I want to make it clear in advance: I’m not an expert in managing code nor Azure DevOps, at all. All that I’ve written here is product of my experience (good and bad) of over 4 years working with Finance and Operations. In this article on branching strategies from the docs there’s more information regarding branching and links to articles of the DevOps team. And there’s even more info in the DevOps Rangers’ Library of tooling and guidance solutions!
One possible strategy is using a Main and a Release branch. We have already learnt that the Main branch is created when the Build VM is deployed. The usual is that in an implementation project all development will be done on that branch until the Go Live, and just before that a new Release branch will be created.
We will keep development work on the Main branch, and when that passes validation, we’ll move it to Release. This branching strategy is really simple and will keep us mostly worry-free.
Dev – Main – Release #
This strategy is similar to the Main – Release one but includes a Dev branch for each developer. This dev branch must be maintained by the developer using it. He can do as many check-ins as he wants during a development, and when it’s done merge all these changes to the Main branch in a single changeset. Of course, this adds some bureaucracy because we also need to forward integrate changes from Main into our Dev branch, but it will allow us to have a cleaner list of changesets when merging them from Main to the Release branch.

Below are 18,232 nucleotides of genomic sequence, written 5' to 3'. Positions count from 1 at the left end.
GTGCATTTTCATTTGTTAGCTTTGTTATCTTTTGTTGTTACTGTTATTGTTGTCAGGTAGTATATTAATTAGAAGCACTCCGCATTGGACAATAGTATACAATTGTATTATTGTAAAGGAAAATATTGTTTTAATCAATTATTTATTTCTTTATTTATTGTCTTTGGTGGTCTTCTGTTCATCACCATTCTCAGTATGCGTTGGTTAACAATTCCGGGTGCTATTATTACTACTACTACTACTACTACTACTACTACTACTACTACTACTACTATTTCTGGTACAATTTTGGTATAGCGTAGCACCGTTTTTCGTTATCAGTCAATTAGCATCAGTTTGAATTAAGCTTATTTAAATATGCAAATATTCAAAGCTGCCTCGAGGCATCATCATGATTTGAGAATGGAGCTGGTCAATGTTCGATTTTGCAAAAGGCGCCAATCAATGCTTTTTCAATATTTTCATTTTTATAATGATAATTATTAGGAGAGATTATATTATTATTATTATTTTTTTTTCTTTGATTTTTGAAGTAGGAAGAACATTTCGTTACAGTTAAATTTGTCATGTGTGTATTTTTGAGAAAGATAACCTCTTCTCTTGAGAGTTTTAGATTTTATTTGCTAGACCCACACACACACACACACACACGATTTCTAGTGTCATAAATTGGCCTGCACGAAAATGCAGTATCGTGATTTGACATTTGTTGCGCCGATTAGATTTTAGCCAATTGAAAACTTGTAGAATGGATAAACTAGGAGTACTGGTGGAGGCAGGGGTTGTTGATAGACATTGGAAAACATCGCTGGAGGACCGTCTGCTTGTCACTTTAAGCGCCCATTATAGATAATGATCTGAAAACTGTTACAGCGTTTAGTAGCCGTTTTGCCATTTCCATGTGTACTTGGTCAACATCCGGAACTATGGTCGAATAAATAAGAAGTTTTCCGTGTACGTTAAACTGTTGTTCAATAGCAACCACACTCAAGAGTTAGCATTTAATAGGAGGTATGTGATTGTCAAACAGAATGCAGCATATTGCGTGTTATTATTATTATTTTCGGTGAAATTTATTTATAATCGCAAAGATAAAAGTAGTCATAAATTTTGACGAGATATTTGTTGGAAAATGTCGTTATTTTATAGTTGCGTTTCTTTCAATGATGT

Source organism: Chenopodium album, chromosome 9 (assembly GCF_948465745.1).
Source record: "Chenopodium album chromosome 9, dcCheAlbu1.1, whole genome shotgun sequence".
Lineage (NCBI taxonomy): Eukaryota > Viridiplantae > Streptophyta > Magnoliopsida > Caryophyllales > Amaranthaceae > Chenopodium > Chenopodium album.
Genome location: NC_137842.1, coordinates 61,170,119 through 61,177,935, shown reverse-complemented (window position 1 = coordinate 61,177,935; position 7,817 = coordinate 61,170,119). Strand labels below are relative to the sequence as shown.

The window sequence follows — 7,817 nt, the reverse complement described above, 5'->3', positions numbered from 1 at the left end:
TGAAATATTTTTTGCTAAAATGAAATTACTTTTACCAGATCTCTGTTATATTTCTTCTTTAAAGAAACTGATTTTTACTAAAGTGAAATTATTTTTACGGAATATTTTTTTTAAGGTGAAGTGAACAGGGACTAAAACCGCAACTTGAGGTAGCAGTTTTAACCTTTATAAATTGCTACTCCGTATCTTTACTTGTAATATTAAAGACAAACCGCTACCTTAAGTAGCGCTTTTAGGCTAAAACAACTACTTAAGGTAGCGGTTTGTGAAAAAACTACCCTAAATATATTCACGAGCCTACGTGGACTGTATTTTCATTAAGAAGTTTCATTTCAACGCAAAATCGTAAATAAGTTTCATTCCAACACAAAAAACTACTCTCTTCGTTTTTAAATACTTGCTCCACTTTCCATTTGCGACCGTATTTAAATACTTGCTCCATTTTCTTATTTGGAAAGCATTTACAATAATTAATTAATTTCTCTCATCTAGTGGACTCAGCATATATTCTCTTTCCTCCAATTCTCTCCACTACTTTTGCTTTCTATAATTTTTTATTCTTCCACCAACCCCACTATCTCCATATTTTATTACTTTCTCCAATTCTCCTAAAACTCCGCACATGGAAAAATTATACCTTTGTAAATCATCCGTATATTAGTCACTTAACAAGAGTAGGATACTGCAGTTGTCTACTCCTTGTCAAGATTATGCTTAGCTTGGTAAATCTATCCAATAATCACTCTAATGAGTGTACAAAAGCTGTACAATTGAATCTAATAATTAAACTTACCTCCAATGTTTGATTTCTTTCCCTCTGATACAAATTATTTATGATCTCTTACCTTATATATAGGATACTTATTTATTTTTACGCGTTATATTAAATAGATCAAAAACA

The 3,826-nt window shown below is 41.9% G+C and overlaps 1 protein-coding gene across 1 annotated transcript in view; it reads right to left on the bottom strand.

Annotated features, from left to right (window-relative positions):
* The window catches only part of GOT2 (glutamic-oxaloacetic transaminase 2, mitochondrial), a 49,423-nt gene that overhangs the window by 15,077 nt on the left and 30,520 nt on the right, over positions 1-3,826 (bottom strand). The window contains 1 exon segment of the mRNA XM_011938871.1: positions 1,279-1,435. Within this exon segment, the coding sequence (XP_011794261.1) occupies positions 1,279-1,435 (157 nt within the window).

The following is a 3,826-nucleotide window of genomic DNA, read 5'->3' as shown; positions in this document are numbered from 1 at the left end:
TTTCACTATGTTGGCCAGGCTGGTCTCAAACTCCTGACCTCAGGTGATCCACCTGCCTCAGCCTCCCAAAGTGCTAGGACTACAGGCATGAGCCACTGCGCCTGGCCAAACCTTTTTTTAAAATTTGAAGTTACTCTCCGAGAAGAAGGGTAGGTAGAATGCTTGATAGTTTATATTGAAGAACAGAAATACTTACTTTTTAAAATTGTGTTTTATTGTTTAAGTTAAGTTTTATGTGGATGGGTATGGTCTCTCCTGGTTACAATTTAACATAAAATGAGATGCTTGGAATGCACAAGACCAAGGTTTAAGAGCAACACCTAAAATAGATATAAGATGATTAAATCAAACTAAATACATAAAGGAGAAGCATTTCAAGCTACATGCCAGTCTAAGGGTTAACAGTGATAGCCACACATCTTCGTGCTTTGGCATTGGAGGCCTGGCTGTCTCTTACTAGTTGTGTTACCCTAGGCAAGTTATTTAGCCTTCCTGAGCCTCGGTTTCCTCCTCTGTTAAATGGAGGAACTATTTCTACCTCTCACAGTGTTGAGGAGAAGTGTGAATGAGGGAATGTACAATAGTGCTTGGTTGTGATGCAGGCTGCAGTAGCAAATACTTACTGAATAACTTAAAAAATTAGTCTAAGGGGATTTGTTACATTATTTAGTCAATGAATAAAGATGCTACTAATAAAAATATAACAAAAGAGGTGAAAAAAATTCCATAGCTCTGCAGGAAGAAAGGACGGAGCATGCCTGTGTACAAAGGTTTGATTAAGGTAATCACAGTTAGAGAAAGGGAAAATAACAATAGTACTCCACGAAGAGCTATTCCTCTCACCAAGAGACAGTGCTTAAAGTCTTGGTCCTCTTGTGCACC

Whatever branching strategy you choose try to avoid having pending changesets to be merged for a long time. The amount of merge conflicts that will appear is directly proportional to the time the changeset has been waiting to be merged.
I wrote all of this based on my experience. It’s obviously not the same working for an ISV than for an implementation partner. An ISV has different needs, it must maintain different code versions to support all their customers and they don’t necessarily need to work in a Main – Release manner. They could have one (or more) branch for each version. However, since the end of overlayering this is not necessary. More ideas about this can be found in the article linked at the beginning.